By Bülent Keneş, Today's Zaman
It has been a week since Abdullah Gül was elected president and the things that have happened this past week more or less signal a normalization process.
However a forgotten and concealed reality, also made to be forgotten, is blighting this normalization. It is not difficult to guess -- I'm talking about First Lady Hayrünnisa Gül's situation, which has become hurtful, heartbreaking and makes one ashamed of one's humanity.
Is it really so difficult to come to terms with a human reality and respect differences through a democratic reflex? Is the mechanism we call regime so fragile that it is scared of a woman's headscarf? Now that 60 percent of the women in this nation wear it, (please refer to the research by TESEV on the issue) and over 75 percent of this nation doesn't view its use as a problem, where does this intense incomprehension, this blind bigotry, this confounding extremism and this deep-rooted disrespect toward the general preference of people stem from? Now that there is no public support or preference behind it, where does this sick mindset get this repressive power which it so ruthlessly exercises?
If women in a country claiming to be a secular democracy are still subjected to the most primitive type of discrimination, if they are deprived of their right to education, are not employed in public services and are even prevented from benefiting from some public institutions, it naturally becomes legitimate to ask these painful questions. Even enumerating the things that befell Hayrünnisa Gül simply because she is a headscarf-wearing woman proves that this problem no longer has any tolerable side in terms of the freedom of wearing any kind of dress one likes, nor in terms of universal human rights and religious liberties.
Imagine a woman who's every effort to receive a better education was frustrated by the current system. Although she is the wife of a deputy, she was "cast away" from university. As all her chances of appealing to local judicial institutions were taken away, her appeal to the European Court of Human Rights was also turned into a problem and she was nearly accused of treason. Since her husband served as the prime minister for a short time and then as foreign minister, she was forced to withdraw her case.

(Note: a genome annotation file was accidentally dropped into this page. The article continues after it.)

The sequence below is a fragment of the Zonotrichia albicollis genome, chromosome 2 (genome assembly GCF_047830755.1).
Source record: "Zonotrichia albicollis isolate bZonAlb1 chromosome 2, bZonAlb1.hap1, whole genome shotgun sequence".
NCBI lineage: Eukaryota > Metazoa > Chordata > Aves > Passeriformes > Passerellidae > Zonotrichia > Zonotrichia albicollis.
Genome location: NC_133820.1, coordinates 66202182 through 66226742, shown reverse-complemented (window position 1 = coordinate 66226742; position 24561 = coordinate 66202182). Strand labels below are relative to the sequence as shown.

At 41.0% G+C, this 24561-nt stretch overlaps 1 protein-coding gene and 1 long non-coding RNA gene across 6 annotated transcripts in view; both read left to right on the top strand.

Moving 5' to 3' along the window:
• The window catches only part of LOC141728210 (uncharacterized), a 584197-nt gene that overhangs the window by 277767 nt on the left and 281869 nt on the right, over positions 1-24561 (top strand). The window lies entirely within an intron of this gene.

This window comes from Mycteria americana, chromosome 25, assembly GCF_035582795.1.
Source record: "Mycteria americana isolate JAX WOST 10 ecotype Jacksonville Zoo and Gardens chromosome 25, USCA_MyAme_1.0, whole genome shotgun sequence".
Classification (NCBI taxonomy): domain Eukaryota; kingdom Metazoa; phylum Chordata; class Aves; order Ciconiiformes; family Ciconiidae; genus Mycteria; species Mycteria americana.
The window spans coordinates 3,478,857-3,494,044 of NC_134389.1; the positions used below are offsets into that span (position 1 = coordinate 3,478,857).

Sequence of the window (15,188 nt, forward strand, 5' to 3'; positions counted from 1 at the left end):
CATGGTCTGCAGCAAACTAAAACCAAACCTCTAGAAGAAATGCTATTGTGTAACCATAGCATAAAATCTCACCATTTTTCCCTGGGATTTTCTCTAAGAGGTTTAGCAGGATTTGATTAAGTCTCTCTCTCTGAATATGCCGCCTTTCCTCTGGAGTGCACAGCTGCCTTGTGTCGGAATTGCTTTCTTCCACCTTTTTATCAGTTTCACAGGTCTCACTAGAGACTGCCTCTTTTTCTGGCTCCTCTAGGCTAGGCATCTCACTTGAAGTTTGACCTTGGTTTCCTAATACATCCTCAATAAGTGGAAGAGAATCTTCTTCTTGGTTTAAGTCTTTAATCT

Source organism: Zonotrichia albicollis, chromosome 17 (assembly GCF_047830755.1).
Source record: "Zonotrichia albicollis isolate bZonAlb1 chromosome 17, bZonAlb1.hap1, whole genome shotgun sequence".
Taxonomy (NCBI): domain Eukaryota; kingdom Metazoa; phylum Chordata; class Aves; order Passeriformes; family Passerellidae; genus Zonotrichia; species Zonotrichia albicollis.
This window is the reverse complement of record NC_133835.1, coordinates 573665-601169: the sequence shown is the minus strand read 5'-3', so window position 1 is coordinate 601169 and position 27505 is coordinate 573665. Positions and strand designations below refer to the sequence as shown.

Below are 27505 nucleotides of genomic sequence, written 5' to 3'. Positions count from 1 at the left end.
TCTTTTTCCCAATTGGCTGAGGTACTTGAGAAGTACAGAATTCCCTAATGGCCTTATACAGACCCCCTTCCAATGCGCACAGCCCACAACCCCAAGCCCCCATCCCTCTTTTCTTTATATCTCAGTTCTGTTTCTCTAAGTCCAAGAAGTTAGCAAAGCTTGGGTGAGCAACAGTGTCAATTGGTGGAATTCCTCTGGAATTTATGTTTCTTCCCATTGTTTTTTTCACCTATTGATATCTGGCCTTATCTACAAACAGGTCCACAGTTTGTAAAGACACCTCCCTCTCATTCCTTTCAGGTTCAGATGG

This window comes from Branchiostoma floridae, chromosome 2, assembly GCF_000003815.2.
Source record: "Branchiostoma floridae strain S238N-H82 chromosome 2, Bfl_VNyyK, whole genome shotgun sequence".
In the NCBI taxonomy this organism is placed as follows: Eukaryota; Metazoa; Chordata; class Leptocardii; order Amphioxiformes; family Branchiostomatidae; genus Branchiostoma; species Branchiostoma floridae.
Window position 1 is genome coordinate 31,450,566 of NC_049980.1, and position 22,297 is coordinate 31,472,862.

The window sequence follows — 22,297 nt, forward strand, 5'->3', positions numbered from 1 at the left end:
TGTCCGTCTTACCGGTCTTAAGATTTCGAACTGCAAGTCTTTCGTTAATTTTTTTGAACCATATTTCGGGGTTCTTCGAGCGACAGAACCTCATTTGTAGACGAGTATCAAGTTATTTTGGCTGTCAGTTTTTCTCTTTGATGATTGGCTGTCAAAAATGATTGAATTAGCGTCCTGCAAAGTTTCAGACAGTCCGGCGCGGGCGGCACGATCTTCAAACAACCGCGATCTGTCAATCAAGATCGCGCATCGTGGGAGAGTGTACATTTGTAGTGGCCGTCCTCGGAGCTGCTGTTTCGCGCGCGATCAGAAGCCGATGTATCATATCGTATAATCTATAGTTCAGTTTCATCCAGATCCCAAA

Also think about the degree of anxiety she, not only a wife and a student but also a mother, is likely to feel upon pondering the possibility that her daughter might have to go through the same ordeal. Maybe for years she suffered from the fear of parting with her daughter one day as her right to education would be seized from her hands as well and she, in turn, would have to study abroad. And when she found a way to study in her homeland, she would be lynched by the ferocious media. You will also remember how the Gül family, when they attended the graduation ceremony of their daughter at Bilkent University, was subjected to a media attack and was exposed to the primitive reactions of the ideological senates of universities, the so-called home of sciences.
Hayrünnisa Gül is a woman whose situation became even more tragic and dramatic as her husband rose in politics. She is someone who endured all the problems, troubles and discriminations women who lead similar lives suffer. On top of that, she has to shoulder the great pressure and burden of being at the heart of the debates stemming from her husband's position. In fact, this is such pressure that it pushes the boundaries of one's patience and endurance.
Abdullah Gül was nominated for the presidency and Mrs. Gül was placed at the center of the debates because of her headscarf. While they tried to wear out Mr. Gül, the person who is actually worn out and whose human and female dignity is trampled on is Mrs. Gül. Moreover, when Abdullah Gül was elected president, his wife couldn't even share his happiness fully. Instead of celebrating her husband's historic success, in which she also has a great part, before the public, she was again forced to repress her joy.
She was able to attend neither the oath-taking ceremony of her husband in Parliament nor the celebratory reception he gave. She is forced to leave her husband alone at every occasion to which the president is invited. She pays great attention to not being visible in Çankaya Palace and anywhere Gül goes as president. It's as if she disappears into thin air.
Strangely enough, not one single national or international women's organization raises its voice against this humiliating situation. None of the female organizations see, hear or know about this. Despite this very well-known "three monkeys" game, all the real democrats of my country are hopefully waiting for the day when this headscarf ban -- which is a burden of shame for Turkey, which humiliates and scorns millions of women and which doesn't comply with democracy and secularism at all -- will be eradicated.
Last Mod: 05 Eylül 2007, 11:10